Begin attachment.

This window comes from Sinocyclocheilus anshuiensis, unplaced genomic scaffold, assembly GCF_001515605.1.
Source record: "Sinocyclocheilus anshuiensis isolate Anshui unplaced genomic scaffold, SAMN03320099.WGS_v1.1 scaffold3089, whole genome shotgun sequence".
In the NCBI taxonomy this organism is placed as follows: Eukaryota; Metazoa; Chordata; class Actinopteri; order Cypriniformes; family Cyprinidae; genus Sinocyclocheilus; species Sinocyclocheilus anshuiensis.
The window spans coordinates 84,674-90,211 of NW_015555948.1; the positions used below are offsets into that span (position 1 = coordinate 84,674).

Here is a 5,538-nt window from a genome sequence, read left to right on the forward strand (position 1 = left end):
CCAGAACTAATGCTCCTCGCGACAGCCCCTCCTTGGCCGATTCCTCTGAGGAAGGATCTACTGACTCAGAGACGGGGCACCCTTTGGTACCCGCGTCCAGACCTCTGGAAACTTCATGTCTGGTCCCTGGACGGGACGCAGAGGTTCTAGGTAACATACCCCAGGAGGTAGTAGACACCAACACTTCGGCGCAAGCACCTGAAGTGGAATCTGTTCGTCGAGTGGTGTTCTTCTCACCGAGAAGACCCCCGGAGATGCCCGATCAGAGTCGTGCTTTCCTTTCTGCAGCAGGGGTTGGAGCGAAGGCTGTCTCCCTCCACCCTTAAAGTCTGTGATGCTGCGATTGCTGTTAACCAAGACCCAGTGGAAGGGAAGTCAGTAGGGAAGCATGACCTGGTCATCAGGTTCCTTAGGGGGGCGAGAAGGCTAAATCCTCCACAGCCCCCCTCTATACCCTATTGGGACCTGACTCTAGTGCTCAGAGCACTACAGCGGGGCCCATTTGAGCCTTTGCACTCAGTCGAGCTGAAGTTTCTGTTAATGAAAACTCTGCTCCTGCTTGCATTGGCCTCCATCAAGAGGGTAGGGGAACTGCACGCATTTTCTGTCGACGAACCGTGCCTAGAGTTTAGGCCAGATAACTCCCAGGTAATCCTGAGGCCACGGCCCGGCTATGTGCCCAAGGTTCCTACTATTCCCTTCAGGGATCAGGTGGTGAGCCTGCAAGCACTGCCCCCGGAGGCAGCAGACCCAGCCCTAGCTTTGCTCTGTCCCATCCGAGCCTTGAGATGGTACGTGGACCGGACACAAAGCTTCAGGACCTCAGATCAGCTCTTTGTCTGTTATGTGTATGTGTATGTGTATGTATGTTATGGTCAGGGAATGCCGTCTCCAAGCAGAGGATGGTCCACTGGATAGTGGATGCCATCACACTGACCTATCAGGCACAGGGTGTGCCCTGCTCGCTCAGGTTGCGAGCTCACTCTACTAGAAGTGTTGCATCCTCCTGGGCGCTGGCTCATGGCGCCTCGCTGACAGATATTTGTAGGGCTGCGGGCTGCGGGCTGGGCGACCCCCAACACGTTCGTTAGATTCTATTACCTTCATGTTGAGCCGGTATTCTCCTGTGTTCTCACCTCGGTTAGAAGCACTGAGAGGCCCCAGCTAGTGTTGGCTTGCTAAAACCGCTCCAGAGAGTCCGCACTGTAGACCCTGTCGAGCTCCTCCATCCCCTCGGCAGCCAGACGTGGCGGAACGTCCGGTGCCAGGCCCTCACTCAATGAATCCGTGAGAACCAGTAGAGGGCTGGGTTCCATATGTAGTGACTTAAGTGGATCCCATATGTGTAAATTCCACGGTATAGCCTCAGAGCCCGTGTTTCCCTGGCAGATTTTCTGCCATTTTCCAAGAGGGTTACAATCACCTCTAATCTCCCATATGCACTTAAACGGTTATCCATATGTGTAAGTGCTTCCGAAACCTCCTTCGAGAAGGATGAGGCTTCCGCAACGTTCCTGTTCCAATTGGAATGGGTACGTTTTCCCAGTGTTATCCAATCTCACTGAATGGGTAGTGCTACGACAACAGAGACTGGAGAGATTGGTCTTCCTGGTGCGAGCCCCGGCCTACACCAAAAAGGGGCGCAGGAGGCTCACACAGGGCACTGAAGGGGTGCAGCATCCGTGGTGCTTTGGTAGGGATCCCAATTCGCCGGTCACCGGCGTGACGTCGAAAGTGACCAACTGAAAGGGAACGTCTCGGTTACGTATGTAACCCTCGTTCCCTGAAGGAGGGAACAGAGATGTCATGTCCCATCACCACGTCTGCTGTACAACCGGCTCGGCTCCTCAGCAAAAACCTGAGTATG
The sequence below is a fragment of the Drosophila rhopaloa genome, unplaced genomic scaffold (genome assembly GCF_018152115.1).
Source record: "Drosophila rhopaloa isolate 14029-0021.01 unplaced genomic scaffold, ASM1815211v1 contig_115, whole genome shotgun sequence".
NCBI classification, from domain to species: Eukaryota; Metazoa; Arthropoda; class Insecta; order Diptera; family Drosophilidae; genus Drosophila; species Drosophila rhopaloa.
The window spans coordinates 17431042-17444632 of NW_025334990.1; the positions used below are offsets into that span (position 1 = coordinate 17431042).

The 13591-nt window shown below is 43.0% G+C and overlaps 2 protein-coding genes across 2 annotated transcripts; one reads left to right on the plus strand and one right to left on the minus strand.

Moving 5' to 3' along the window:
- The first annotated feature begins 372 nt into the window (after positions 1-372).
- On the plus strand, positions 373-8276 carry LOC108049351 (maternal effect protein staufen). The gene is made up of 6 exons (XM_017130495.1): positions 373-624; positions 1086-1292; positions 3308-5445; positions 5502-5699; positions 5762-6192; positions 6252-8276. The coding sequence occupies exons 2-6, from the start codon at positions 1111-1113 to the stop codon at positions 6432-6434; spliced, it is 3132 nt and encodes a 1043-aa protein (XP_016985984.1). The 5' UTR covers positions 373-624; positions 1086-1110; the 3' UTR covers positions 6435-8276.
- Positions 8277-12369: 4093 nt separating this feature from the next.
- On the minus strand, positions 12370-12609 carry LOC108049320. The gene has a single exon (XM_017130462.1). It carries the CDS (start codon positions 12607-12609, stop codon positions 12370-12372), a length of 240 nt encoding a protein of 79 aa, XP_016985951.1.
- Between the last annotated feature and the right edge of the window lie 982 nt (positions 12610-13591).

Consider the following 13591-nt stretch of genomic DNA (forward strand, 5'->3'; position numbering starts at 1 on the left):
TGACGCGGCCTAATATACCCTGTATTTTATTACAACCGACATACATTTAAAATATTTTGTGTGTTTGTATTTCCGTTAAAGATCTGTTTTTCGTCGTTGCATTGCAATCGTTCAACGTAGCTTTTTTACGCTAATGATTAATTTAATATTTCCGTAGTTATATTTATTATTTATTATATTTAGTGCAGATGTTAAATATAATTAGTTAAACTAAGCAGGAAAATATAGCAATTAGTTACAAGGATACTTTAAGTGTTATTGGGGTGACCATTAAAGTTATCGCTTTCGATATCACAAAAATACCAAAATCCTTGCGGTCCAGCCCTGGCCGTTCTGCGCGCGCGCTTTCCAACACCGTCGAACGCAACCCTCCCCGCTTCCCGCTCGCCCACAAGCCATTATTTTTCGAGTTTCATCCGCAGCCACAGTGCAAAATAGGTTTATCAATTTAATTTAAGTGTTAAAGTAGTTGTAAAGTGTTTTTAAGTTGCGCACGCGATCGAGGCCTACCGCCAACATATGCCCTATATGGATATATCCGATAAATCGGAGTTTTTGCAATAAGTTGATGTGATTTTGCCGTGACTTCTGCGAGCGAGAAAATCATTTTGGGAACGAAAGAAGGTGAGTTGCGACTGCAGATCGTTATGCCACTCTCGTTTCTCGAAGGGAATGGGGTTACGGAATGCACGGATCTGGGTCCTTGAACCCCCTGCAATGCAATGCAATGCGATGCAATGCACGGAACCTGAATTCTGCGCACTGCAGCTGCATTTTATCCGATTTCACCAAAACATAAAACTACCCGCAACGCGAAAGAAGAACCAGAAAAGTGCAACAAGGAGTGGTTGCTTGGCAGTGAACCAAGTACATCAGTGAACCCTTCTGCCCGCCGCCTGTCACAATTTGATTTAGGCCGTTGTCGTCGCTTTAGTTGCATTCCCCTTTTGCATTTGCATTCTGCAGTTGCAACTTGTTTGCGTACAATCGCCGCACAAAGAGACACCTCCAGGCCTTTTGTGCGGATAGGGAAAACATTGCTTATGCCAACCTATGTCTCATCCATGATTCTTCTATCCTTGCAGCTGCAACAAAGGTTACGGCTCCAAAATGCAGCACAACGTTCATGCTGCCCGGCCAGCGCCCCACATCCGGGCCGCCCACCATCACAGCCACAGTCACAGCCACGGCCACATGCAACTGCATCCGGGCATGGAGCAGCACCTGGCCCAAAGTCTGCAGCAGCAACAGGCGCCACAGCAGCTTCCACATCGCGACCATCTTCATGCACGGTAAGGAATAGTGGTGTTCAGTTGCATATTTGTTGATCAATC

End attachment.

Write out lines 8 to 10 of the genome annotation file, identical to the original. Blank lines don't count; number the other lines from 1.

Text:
Source record: "Drosophila rhopaloa isolate 14029-0021.01 unplaced genomic scaffold, ASM1815211v1 contig_115, whole genome shotgun sequence".
NCBI classification, from domain to species: Eukaryota; Metazoa; Arthropoda; class Insecta; order Diptera; family Drosophilidae; genus Drosophila; species Drosophila rhopaloa.
The window spans coordinates 17431042-17444632 of NW_025334990.1; the positions used below are offsets into that span (position 1 = coordinate 17431042).